For a while, it was close. Late in the third quarter, it was OKC 58, Toronto 55, and Scott Brooks hadn’t quite figured out how to put away the Raptors. He needn’t have worried: the Thunder ran up 12 unanswered points to close the quarter, and twelve more to start the fourth. By then it was 82-55, and finally DeMar DeRozan stopped DeBleeding. The Raptors didn’t give up, but Brooks, noting that the 22-0 run was pulled off mostly by the second unit, opted to rest the starters, except for Thabo Sefolosha, in the fourth quarter, and the Thunder ultimately dispatched Toronto, 91-75.

Part of Toronto’s problem was losing Andrea Bargnani early to a calf strain; he’d gotten seven points and five rebounds in 13 minutes before exiting. However, José Calderón and Gary Forbes, both announced as day-to-day, were able to play. (Calderón led all Toronto scorers with 19; Forbes led the bench with eight.) And the Raptors outrebounded the Thunder 43-42, though offensive-glass grabs were even at 11.

With fewer minutes to work with — only Kevin Durant played even 30 — the big Thunder scorers did not score big: Durant had 23, James Harden 17, Russell Westbrook 15. You want numbers, look at Nick Collison: six points, three steals, nine rebounds (seven offensive). As glue guys go, he’s the real thing: 100 percent organic mucilage.

In this abbreviated season, we’re not seeing much of the East: this is the only matchup with Toronto this year. Tomorrow, a trip to Milwaukee to see if the Deer merit fear, and that’s it for cross-conference play: the last nine games will be against Western foes, including two against the Clippers and three against the Kings. (Season ends on the 25th with a visit from the Nuggets.)

Comments off




Starring Ward and Eldridge Cleaver

Back in 1998 I tossed up the notion of Convenient Fictions, “bits of silliness we cling to without any evidence that they represent anything that actually exists.” You might expect that things like this in aggregate would ultimately result in cognitive dissonance, or worse, and often as not you’d be correct: if two such fictions happen to conflict with one another, it’s as though you opened a box of antimatter in a room full of matter, and the destruction is practically instantaneous.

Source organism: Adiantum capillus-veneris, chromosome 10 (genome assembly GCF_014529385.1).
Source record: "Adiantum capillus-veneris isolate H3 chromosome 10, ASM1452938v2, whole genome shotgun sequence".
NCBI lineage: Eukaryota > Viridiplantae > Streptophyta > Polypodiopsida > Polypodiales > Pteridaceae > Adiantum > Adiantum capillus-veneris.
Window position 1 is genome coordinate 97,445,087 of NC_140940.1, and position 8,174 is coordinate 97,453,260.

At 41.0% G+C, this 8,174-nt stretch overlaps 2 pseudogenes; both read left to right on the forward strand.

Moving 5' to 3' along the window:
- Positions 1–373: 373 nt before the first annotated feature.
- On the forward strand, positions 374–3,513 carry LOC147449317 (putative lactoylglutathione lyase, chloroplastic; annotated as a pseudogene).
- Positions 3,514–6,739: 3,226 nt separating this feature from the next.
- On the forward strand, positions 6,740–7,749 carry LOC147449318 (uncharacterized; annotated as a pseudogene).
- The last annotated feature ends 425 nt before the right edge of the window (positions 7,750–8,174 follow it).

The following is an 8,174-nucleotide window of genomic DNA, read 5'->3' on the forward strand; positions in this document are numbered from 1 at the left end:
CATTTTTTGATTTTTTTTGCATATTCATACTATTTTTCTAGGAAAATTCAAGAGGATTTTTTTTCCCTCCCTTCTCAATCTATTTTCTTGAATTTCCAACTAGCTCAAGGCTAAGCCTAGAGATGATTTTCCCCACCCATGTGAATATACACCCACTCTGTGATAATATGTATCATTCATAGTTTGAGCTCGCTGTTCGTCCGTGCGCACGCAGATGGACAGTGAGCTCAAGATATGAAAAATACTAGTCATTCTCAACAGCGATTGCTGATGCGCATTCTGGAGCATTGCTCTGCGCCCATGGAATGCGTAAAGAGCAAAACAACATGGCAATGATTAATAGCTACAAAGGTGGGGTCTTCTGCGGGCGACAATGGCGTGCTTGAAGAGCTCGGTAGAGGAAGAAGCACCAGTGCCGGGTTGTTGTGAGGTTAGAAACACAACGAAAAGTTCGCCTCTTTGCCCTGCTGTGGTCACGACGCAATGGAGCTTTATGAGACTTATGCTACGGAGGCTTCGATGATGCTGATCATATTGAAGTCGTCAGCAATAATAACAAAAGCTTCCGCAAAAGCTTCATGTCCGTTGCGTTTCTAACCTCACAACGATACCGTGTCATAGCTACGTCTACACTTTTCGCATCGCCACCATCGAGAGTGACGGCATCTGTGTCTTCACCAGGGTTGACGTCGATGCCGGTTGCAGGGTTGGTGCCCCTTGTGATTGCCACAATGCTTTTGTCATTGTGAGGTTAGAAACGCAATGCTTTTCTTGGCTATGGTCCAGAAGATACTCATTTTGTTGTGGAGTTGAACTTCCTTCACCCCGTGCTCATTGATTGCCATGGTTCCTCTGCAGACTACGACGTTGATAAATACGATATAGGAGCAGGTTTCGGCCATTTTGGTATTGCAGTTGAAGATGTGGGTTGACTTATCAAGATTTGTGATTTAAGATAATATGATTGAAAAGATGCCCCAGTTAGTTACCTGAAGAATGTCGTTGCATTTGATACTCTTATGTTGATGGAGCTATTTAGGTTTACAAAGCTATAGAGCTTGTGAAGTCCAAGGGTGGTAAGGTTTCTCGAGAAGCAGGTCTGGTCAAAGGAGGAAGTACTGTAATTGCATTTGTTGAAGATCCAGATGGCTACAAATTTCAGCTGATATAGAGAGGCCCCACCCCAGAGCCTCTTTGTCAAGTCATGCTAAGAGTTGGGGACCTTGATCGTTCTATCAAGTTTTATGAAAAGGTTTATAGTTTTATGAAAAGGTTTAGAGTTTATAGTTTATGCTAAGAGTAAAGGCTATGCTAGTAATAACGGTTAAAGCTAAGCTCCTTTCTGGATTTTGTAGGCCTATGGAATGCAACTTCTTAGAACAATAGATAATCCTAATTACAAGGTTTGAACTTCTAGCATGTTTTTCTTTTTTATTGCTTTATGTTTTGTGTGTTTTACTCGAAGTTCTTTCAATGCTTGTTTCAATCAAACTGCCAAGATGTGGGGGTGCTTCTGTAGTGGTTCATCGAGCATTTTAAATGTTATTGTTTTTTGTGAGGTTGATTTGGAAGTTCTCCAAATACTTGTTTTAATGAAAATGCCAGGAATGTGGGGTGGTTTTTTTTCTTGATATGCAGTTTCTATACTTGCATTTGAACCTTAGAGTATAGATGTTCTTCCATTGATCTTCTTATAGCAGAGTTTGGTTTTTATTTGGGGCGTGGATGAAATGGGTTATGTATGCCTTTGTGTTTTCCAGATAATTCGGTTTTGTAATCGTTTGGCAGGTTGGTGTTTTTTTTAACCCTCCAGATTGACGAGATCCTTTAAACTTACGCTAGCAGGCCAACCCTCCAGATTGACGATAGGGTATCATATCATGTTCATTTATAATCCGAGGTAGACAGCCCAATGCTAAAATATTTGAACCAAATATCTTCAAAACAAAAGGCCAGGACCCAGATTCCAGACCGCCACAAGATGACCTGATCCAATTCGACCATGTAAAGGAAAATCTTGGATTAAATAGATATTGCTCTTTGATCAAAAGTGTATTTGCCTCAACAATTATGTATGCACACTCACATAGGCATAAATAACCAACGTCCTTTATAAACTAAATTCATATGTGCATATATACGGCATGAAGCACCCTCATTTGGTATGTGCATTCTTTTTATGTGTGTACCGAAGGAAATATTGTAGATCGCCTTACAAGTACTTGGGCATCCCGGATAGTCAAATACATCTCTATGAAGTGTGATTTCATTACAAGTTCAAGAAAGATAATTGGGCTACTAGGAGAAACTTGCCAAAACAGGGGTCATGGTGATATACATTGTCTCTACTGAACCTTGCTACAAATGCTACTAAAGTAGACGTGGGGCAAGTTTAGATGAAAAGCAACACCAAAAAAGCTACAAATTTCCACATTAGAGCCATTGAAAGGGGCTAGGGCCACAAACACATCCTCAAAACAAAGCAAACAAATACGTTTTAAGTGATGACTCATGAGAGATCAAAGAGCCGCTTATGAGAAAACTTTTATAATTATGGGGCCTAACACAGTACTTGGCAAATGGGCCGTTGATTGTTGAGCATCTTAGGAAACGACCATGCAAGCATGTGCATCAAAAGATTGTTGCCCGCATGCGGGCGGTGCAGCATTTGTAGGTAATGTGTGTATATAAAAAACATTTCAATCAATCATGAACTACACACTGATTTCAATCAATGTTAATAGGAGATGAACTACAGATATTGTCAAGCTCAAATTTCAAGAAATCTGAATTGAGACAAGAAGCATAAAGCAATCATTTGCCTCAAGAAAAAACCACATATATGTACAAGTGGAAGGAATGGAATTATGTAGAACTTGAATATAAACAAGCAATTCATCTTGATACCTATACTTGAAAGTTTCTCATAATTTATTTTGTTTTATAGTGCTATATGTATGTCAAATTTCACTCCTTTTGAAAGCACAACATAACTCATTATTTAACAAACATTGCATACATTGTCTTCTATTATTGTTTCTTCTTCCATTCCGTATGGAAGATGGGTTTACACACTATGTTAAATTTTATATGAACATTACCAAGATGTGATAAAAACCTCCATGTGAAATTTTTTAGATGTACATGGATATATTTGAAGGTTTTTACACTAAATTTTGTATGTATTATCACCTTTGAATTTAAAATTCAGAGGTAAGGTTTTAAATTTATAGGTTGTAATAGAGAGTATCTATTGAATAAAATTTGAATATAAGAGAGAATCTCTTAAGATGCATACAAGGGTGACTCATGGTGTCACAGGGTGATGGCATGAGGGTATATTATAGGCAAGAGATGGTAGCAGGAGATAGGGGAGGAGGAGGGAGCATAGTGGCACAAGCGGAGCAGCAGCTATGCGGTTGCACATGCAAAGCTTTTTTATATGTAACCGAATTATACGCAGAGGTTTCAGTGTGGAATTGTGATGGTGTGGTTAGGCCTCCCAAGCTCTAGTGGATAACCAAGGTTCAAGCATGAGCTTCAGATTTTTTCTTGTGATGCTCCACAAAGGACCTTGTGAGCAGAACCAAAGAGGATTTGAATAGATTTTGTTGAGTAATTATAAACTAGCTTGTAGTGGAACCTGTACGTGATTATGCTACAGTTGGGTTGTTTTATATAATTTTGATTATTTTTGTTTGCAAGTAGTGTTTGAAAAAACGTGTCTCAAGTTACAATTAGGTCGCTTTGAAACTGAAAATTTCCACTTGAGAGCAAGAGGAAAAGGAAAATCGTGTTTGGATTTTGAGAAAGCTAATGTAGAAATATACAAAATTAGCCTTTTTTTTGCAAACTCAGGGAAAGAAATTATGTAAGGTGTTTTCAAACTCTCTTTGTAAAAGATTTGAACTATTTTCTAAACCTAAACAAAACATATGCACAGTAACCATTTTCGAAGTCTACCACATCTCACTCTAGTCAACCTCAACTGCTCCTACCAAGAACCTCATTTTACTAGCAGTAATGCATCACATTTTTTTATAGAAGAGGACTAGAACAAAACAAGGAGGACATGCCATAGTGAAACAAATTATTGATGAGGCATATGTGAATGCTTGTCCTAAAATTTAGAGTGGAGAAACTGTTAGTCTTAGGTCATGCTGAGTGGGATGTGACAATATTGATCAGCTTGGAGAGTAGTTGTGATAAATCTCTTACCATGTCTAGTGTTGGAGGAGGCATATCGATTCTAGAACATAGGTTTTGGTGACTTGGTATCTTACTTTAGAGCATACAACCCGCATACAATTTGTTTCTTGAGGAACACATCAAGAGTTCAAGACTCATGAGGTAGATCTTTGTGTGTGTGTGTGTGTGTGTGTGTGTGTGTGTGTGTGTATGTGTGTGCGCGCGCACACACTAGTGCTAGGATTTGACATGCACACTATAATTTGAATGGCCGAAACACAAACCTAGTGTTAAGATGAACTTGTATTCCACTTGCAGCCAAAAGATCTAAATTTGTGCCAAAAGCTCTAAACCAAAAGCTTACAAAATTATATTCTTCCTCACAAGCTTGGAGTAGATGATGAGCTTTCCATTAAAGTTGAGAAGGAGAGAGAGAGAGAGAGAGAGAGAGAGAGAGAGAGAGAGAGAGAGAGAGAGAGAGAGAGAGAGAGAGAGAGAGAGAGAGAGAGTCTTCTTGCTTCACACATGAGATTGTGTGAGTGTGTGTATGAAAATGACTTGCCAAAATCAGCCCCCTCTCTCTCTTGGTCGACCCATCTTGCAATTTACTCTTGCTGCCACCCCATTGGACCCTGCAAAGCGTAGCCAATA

And so we are told that our nation is multicultural, that we benefit from a multiplicity of ethnicities with their variety of subcultures, and that we should glory in our diversity — yet every member of each of those ethnicities practicing said subcultures is exactly identical, perfectly interchangeable with one another, with no differences beyond the trivial. In mathematical terms, 1 equals 2, for certain specific values of 1.

So it was necessary to punish John Derbyshire for suggesting that this equation didn’t quite add up: forbidden arithmetic is forbidden for a reason, after all. Says Francis W. Porretto:

One cannot challenge the pieties of a society without provoking condemnation or ostracism. To question a piety, even along its margins, is to ask to be thrown out of the church. This is an absolute that applies to all peoples and times… If we are in thrall to a piety contrary to the actual facts of our society, we are in danger too. The question is only of degree.

Derb’s excommunication, you may be certain, was swift and merciless: if we say one doesn’t equal two, we’re questioning the very definition of equality, and how dare we do such a thing?